• ... Positive Behaviour Support can be implemented in a number of ways, including by a single practitioner co-ordinating all elements of the framework and leading each stage of the process, 30-32 by professional teams in which different members contribute to different elements of the PBS framework or process, 13,33 and systemwide, whereby the PBS framework is implemented at varying levels of intensity via a tiered model of prevention that covers an entire organisation or geographical area. [33][34][35] Specific staff competencies have an impact on the effectiveness of PBS in improving challenging behaviour. However, as a result of the resources required to deliver PBS, this type of support is not always available. ...
    Article
    Full-text available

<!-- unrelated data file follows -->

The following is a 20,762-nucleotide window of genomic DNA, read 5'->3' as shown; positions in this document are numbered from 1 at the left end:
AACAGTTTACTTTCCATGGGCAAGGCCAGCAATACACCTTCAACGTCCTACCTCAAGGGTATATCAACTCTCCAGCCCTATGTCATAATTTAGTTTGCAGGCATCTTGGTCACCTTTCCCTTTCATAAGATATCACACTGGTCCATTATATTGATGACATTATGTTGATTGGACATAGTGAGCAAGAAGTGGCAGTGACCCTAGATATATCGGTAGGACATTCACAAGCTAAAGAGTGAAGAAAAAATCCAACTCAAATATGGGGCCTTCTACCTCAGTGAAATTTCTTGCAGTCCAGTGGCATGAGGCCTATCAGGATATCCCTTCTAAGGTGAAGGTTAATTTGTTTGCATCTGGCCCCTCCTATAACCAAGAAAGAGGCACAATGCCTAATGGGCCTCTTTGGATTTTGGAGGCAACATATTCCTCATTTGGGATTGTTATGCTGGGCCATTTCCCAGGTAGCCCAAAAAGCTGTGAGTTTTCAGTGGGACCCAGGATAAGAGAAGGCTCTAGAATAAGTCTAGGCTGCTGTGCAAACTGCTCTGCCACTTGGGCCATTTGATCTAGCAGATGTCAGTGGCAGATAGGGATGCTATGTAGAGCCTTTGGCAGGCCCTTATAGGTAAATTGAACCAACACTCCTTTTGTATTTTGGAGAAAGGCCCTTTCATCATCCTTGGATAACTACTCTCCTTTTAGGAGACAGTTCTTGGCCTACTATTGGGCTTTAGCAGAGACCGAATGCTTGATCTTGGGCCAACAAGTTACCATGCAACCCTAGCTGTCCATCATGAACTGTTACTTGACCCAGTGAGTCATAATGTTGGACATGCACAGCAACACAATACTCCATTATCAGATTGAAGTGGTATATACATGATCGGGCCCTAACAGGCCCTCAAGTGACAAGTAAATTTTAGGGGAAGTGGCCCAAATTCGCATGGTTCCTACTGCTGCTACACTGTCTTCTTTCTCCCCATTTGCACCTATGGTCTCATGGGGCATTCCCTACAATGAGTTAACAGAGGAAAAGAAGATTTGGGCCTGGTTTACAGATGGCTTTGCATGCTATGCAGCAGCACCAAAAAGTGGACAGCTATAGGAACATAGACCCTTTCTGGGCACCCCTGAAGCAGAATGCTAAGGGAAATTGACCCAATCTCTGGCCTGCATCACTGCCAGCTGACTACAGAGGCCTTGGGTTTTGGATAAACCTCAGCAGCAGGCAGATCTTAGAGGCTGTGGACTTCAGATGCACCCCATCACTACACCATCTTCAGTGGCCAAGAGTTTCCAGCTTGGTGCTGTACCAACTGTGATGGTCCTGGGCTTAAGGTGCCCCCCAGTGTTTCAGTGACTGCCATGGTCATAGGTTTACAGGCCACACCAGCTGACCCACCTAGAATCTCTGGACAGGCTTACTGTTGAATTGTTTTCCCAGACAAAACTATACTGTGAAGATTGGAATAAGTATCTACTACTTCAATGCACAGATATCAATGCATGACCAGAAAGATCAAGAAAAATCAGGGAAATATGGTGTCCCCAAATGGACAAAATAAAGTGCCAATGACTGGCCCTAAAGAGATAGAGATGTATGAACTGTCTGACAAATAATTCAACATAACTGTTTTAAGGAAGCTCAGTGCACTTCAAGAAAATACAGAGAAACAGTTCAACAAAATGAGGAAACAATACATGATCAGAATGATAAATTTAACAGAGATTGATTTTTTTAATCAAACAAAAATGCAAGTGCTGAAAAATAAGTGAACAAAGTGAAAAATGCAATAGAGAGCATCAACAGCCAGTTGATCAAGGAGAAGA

Background Preliminary studies have indicated that training staff in Positive Behaviour Support (PBS) may help to reduce challenging behaviour among people with intellectual disability (ID). Objective To evaluate whether or not such training is clinically effective in reducing challenging behaviour in routine care. The study also included longer-term follow-up (approximately 36 months). Design A multicentre, single-blind, two-arm, parallel-cluster randomised controlled trial. The unit of randomisation was the community ID service using an independent web-based randomisation system and random permuted blocks on a 1 : 1 allocation stratified by a staff-to-patient ratio for each cluster. Setting Community ID services in England. Participants Adults (aged > 18 years) across the range of ID with challenging behaviour [≥ 15 Aberrant Behaviour Checklist – Community total score (ABC-C T )]. Interventions Manual-assisted face-to-face PBS training to therapists and treatment as usual (TAU) compared with TAU only in the control arm. Main outcome measures Carer-reported changes in challenging behaviour as measured by the ABC-C T over 12 months. Secondary outcomes included psychopathology, community participation, family and paid carer burden, family carer psychopathology, costs of care and quality-adjusted life-years (QALYs). Data on main outcome, service use and health-related quality of life were collected for the 36-month follow-up. Results A total of 246 participants were recruited from 23 teams, of whom 109 were in the intervention arm (11 teams) and 137 were in the control arm (12 teams). The difference in ABC-C T between the intervention and control arms [mean difference –2.14, 95% confidence interval (CI) –8.79 to 4.51; p = 0.528] was not statistically significant. No treatment effects were found for any of the secondary outcomes. The mean cost per participant in the intervention arm was £1201. Over 12 months, there was a difference in QALYs of 0.076 in favour of the intervention (95% CI 0.011 to 0.140 QALYs) and a 60% chance that the intervention is cost-effective compared with TAU from a health and social care cost perspective at the threshold of £20,000 per QALY gained. Twenty-nine participants experienced 45 serious adverse events (intervention arm, n = 19; control arm, n = 26). PBS plans were available for 33 participants. An independent assessment of the quality of these plans found that all were less than optimal. Forty-six qualitative interviews were conducted with service users, family carers, paid carers and service managers as part of the process evaluation. Service users reported that they had learned to manage difficult situations and had gained new skills, and carers reported a positive relationship with therapists. At 36 months’ follow-up ( n = 184), the mean ABC-C T difference between arms was not significant (–3.70, 95% CI –9.25 to 1.85; p = 0.191). The initial cost-effectiveness of the intervention dissipated over time. Limitations The main limitations were low treatment fidelity and reach of the intervention. Conclusions Findings from the main study and the naturalistic follow-up suggest that staff training in PBS as delivered in this study is insufficient to achieve significant clinical gains beyond TAU in community ID services. Although there is an indication that training in PBS is potentially cost-effective, this is not maintained in the longer term. There is increased scope to develop new approaches to challenging behaviour as well as optimising the delivery of PBS in routine clinical practice. Trial registration This study is registered as NCT01680276. Funding This project was funded by the National Institute for Health Research (NIHR) Health Technology Assessment programme and will be published in full in Health Technology Assessment ; Vol. 22, No. 15. See the NIHR Journals Library website for further project information.